When Red Skull tells them how to retrieve the soul stone, it becomes evident how much they care for each other as they are desperate for the other to survive, fighting each other as they attempt to sacrifice themselves. Regardless of who survived out of the two, whoever had died would have actually felt like a natural conclusion to their story, whether it being Clint “swapping lives” for his own family, or Natasha finally clearing the “red in her ledger”.
The fight between the two is not only unpredictable, but also exceptionally violent for something that doesn’t contain any gore. I personally feel that Natasha ultimately being the one that dies was the right call for the simple reason that she has been treading water for a while now. Her relationship with Bruce disappeared into the thin air it emerged from, and there was nowhere else that she could really go, and even though she has a stand alone movie coming up, this is obviously a prequel. Maybe now we can finally learn what happened in Budapest.
What Three Things I Didn’t Like
The Captain Marvel Deus Ex-Machine
So much like “Infinity War”, another Marvel movie was released just a few months prior, last year it was “Black Panther”, and this year it was “Captain Marvel”, but the impact on the story of the Avengers could not have been more differently delivered. T’chala’s inclusion into “Infinity War” didn’t feel unwelcome, unnatural, or even that that one character could make a huge difference, it was handled well. I can’t say the same for Carol Danvers.
The character is basically a deus ex-machina, turning up twice during the entire film, maybe for five overall minutes of screen time, and yet whenever she does show up, he basically solves whatever issue it is without much effort. For example, you’re there watching Tony and Nebula struggling to survive on the Milano, hours from death, and then along comes Carol and just takes them back to Earth. It felt like they had written themselves into a massive corner and didn’t know a natural way to get the characters home, so they just did it that way.
It raises the question of how she knew that they were there in the first place, maybe I simply missed it and a second watch will correct me, but it just seems to random to be anything other than lazy writing.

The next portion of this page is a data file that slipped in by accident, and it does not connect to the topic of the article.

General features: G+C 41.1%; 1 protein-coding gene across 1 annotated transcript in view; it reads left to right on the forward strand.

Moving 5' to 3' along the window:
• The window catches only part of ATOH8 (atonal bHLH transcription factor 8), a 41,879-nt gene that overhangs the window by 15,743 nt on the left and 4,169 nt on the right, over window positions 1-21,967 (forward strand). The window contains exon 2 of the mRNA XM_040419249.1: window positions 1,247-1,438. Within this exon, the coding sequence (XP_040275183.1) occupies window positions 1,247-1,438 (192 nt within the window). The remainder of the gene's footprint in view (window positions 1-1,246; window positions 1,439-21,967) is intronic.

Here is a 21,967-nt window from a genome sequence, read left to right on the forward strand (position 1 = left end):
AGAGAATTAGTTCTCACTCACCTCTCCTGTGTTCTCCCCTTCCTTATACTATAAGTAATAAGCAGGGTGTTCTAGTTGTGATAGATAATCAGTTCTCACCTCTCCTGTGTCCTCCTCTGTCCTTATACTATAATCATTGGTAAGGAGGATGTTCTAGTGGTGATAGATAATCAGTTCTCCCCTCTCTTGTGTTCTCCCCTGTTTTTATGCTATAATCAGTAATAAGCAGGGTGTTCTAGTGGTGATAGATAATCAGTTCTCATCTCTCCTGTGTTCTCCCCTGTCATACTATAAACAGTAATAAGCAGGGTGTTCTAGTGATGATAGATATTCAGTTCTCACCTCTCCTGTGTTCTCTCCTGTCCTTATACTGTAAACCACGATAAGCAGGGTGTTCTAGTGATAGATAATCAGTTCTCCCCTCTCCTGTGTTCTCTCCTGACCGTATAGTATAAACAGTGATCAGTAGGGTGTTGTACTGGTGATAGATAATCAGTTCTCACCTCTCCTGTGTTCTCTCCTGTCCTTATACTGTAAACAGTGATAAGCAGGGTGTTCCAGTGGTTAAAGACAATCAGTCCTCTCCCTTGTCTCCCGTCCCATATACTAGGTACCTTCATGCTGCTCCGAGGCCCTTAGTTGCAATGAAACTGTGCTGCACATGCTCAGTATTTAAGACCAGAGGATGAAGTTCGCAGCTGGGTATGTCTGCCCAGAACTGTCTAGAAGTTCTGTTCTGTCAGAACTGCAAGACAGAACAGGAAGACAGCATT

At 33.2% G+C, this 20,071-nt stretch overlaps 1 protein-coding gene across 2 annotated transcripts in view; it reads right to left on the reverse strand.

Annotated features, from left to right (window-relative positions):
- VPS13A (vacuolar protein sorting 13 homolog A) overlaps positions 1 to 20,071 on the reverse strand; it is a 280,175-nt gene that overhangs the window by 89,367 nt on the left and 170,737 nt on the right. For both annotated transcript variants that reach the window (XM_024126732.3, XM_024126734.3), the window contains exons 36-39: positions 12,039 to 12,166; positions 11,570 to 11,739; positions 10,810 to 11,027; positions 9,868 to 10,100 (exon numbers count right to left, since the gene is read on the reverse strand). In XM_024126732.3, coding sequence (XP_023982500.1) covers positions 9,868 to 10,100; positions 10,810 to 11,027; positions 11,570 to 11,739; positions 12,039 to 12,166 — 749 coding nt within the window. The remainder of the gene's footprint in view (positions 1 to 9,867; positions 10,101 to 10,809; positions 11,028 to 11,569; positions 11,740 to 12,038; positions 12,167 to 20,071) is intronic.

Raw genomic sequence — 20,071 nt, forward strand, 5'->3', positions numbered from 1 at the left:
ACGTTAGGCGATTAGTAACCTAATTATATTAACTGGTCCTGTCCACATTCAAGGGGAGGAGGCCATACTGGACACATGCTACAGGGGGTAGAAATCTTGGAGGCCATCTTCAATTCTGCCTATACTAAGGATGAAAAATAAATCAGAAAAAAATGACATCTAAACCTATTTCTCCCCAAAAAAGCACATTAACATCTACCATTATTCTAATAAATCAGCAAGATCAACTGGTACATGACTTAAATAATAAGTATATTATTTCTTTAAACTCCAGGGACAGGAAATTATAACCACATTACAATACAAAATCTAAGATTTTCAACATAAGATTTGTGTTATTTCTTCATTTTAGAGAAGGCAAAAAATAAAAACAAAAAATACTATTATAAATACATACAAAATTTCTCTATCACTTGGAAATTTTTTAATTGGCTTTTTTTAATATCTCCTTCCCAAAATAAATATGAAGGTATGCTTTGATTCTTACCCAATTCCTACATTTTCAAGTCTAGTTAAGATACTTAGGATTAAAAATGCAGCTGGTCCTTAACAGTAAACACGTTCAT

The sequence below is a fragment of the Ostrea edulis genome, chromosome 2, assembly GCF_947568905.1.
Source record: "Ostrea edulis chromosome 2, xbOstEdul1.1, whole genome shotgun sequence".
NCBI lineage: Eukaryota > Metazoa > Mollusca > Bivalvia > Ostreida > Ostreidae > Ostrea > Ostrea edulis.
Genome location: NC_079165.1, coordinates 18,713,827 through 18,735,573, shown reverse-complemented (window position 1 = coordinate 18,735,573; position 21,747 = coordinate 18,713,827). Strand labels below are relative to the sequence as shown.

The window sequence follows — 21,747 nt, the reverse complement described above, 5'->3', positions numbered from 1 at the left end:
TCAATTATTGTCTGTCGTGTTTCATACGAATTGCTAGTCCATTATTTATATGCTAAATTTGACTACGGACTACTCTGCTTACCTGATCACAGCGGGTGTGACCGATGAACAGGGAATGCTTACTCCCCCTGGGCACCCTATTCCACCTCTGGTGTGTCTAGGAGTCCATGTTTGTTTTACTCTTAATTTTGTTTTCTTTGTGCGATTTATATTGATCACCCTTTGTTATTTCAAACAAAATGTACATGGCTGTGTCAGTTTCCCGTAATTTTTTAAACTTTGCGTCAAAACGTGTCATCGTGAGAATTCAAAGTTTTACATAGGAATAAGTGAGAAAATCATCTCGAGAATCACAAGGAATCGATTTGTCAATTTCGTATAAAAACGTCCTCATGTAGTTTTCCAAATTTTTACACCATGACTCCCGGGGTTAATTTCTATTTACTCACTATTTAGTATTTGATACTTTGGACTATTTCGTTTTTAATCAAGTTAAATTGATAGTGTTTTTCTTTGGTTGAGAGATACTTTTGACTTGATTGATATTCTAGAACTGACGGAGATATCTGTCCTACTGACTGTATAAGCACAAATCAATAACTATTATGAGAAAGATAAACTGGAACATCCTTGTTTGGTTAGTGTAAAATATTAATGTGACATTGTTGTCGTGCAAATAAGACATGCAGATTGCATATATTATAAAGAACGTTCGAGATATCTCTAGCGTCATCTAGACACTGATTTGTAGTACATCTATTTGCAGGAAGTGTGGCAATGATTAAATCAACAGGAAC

Secondly, during the final battle, she just comes along and whilst the Earth army is holding it’s own, arguably winning, she single handedly takes down an entire ship.
Tony vs Steve……not so much!
So there was a slow build over a couple of films of the team splitting into smaller teams and this finally came to fruition during “Captain America : Civil War”, when rival factions, headed by Tony Stark and Steve Rogers respectively, fought each other over the Sokovia accords. Whilst most of the team came back together within a few film hours, Steve and Tony just didn’t talk. Steve was even referenced in “Spiderman : Homecoming” as being a war criminal.
Whilst most people thought that they would come together in “Infinity War”, they didn’t, although there was progress in the relationship as Tony finally admitted that he would need Steve’s help, almost getting to call him before being interrupted by the Black Order.
Skip forward to “Endgame” and they meet early on in the film, thanks to the “Captain Marvel Deus Ex-Machina”, and initially they just discuss how they thought Thanos and neither could stop them, but it felt forced, and then, with Tony hooked up to an IV, it turns out that he is definitely still bitter and you can’t see how they’re going to be friends again.
After Steve and the others have gone to kill Thanos, the movie skips forward five years and yet he and Tony seem to be normal friends again, without any context as to how they got over their differences. It feels really forced and an unnatural resolution to the conflict.
The wasted female empowerment spot
So in most team up films like this there is the classic group shot, such as the camera rotating around the original team in “Avengers : Assemble”, or them all going to attack at the same time in “Avengers : Age of Ultron”, and this film was always going to get one, but they went a different way about this one and had a shot of all of the female heroes that were left alive at that point, an empowerment shot and their time to shine, regardless of how little impact their character.
The only problem with this is that whilst you see them have a few seconds of making a difference, they very quickly go back to the battle in general. It’s not too dissimilar to when the wives of the fighters in “The Hobbit : Battle of the Five Armies” declare that they need to go and help the men, but you then just don’t see what impact, if any, they made as a group.
There is a similar moment in “Infinity War” where Black Widow, Okoye, and Scarlet Witch team up to fight Proxima Midnight, one of the key players in Thanos’ army. That was a true empowering moment, this wasn’t.
Don’t get me wrong, individual members of the females in the film had their impact in the battle, but on the whole it seemed like a shot that was just done for diversity sake, rather than actually having it actually mean something.